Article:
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By December, the four Combined Action Groups together totaled 19 Combined Action Companies, 102 Combined Action Platoons, and 7 Mobile Training Teams. During the course of the year, III MAF had activated one Combined Action Group, six companies, 28 Combined Action platoons, and all seven of the Mobile Training Teams. At the same time, one company and five CAPs had been deactivated. According to FMFPac, the number of Marines assigned to the program had increased by nearly 500 over 1967, from 1,265 in December 1967 to 1,763 in December 1968. Almost all of the 28 new CAPs were mobile rather than fixed and a large percentage of the compound CAPs were to be transformed into mobile ones. For example, according to the 2d CAG at Da Nang, 75 percent of its CAPs were eventually to become mobile. By the end of December, 13 of its 39 CAPs, or about 37 percent, were already in the mobile status.?5

Despite the growth and expansion of the Combined Action Program, many questions remained unresolved. MACV, CORDS, and even some of the Army units in I Corps still kept the Combined Action Program at arm's length. While individual CORDS provincial and district officials looked sympathetically on the program, a III MAF staff officer in a briefing for General Walt, the Assistant Commandant, referred to the CAP concept as an "I Corps exclusive." In personal letters, Brigadier General Anderson, the III MAF Chief of Staff, wrote that U.S. Army Lieutenant General Richard G. Stilwell, the XXIV Commander in northern I Corps, had been "very vociferous to his staff with respect to the CAP Program . . . [and later] voiced strong objections to having them [Combined Action Platoons] placed along the LOCs [lines of communication]." Because of that attitude, III MAF decided not to activate several CAP units between Hue and Quang Tri. According to Anderson, General Cushman agreed since he believed "to put them in an area where they're not wanted, especially when you have to rely on the U.S. unit in the area for supporting fires and reinforcement when under ground attack, would not be wise and that we can better use them elsewhere." The III MAF commander several years later observed, "we had a basic philosophical difference with the Army on it [Combined Action]. We kept on with it."?6*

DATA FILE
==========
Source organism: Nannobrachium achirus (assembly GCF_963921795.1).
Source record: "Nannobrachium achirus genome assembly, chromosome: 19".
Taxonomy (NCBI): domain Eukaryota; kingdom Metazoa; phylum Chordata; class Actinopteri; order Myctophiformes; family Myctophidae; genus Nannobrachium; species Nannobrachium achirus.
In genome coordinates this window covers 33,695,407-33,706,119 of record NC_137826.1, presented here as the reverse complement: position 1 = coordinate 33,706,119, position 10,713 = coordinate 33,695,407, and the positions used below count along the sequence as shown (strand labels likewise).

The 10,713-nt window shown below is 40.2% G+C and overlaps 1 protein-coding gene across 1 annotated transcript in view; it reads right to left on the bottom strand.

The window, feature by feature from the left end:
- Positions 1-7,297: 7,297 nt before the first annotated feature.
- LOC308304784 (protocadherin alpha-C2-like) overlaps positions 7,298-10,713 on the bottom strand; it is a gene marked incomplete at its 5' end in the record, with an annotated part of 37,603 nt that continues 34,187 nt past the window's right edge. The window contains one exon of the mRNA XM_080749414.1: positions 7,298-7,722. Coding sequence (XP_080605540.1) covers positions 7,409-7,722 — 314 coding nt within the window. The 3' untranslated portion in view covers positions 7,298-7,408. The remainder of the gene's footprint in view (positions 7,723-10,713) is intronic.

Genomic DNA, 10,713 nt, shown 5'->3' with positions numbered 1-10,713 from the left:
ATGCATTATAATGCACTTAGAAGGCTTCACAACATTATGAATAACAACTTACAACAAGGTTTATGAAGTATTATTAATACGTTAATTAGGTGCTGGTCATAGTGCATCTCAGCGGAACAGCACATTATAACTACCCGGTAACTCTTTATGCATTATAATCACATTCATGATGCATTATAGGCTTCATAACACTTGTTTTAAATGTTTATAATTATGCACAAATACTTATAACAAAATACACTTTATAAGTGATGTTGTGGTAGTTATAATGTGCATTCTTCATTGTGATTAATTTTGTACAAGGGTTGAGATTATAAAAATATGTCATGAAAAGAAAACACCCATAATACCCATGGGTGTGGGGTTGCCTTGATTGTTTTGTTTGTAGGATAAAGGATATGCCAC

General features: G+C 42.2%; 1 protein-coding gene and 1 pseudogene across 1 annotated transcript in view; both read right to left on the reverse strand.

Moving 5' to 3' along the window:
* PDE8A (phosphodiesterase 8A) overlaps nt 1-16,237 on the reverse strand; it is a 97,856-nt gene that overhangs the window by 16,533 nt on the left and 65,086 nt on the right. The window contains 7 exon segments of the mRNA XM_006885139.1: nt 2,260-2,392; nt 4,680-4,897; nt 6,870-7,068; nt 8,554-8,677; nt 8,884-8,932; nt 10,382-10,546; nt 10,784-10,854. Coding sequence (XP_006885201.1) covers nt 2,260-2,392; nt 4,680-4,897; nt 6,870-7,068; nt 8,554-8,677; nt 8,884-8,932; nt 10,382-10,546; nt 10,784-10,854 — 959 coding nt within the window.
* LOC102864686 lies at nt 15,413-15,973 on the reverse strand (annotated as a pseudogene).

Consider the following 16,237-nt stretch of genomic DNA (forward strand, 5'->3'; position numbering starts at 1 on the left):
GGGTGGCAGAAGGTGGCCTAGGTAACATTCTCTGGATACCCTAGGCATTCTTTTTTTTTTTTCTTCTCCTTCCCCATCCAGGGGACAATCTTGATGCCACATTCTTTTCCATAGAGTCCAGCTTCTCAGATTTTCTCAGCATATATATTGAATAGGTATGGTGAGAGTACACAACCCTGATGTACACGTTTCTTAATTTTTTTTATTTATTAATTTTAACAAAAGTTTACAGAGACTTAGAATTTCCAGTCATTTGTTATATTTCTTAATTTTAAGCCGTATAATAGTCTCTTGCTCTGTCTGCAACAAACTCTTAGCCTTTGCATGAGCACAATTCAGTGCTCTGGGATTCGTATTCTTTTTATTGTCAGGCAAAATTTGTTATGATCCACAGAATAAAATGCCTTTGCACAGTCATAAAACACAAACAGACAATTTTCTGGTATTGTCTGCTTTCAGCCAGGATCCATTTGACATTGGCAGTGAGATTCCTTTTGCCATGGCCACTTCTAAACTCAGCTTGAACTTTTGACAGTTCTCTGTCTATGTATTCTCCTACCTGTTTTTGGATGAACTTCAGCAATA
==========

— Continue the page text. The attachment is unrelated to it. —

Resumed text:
Lieutenant Colonel Brady, the Combined Action Director, declared that as far as he was concerned, the relationship with both MACV and CORDS was "very poor." He later related the frustration that he experienced in attempting to ensure a coordinated U.S. pacification effort in the countryside. Brady had convinced General Cushman in July, as the Senior U.S. Advisor to I Corps and General Lam, to issue an order that called upon each of the Corps province senior advisors to chair a monthly conference for that purpose. At the conference would be representatives of CORDs, military advisors, and III MAF units including Army units attached to the Marine command, and the Combined Action Group commander. The province senior advisor would then forward through all three channels- CORDS, advisory, and III MAF-a "conference report (to include minority opinions on items of controversy) to CG III MAF." Upon the strong objection, however, of the senior CORDS official. III MAF canceled the order and issued a new one. The new order only stipulated that "province senior advisors may at their discretion convene combined meetings of appropriate military and civilian personnel to discuss and coordinate pacification within their respective provinces." No specific mention was made of the Combined Action Group commander.?7**

Even in I Corps, the effectiveness of many of the reforms, especially that of screening and training of new volunteers, remains a matter of conjecture. Despite questionnaires. Combined Action Schools, and screening boards, much depended upon circumstances and events. The questionnaires consisted of little more than 20 questions which largely dealt with the volunteer's attitudes. While statistical data remains elusive, anecdotal evidence in the form of oral history interviews would imply that both the initial screening and training of Marines for the program was often haphazard. Lieutenant Colonel Brady, for example, remembered that the school at Da Nang could last anywhere from two weeks to two months, "depending on personnel requirements in the field." Igor Bobrowsky recalled only very vaguely receiving any indoctrination training, but later wrote "there was a 'school' at 2d

*According to General Anderson, there was a difference of attitude among Army units in I Corps towards the Combined Action Program. For example, he wrote that the 1st Air Cavalry Division had "no use for the CAPs" while he had heard that the "101st Airborne Division thinks quite highly of the CAPs and will take any that they can get." BGen E. E. Anderson Itr to LtGen W. J. Van Ryzin, dtd l lSep68, End, E. E. Anderson Comments. Throughout this period, Combined Action Platoons remained assigned in the U.S. Army Americal Division area of operations.

**General Earl E. Anderson, who as the III MAF chief of staff, believed that the problem with CORDS extended beyond I Corps. In a contemporary letter, he wrote: "We still have problems with Komer in Saigon. He is adamant about the CAP Program and wants it placed under the CORDS advisory effort." BGen E. E. Anderson to LtGen W. J. Van Ryzin, dtd 16Oct68, End, E. E. Anderson Comments.

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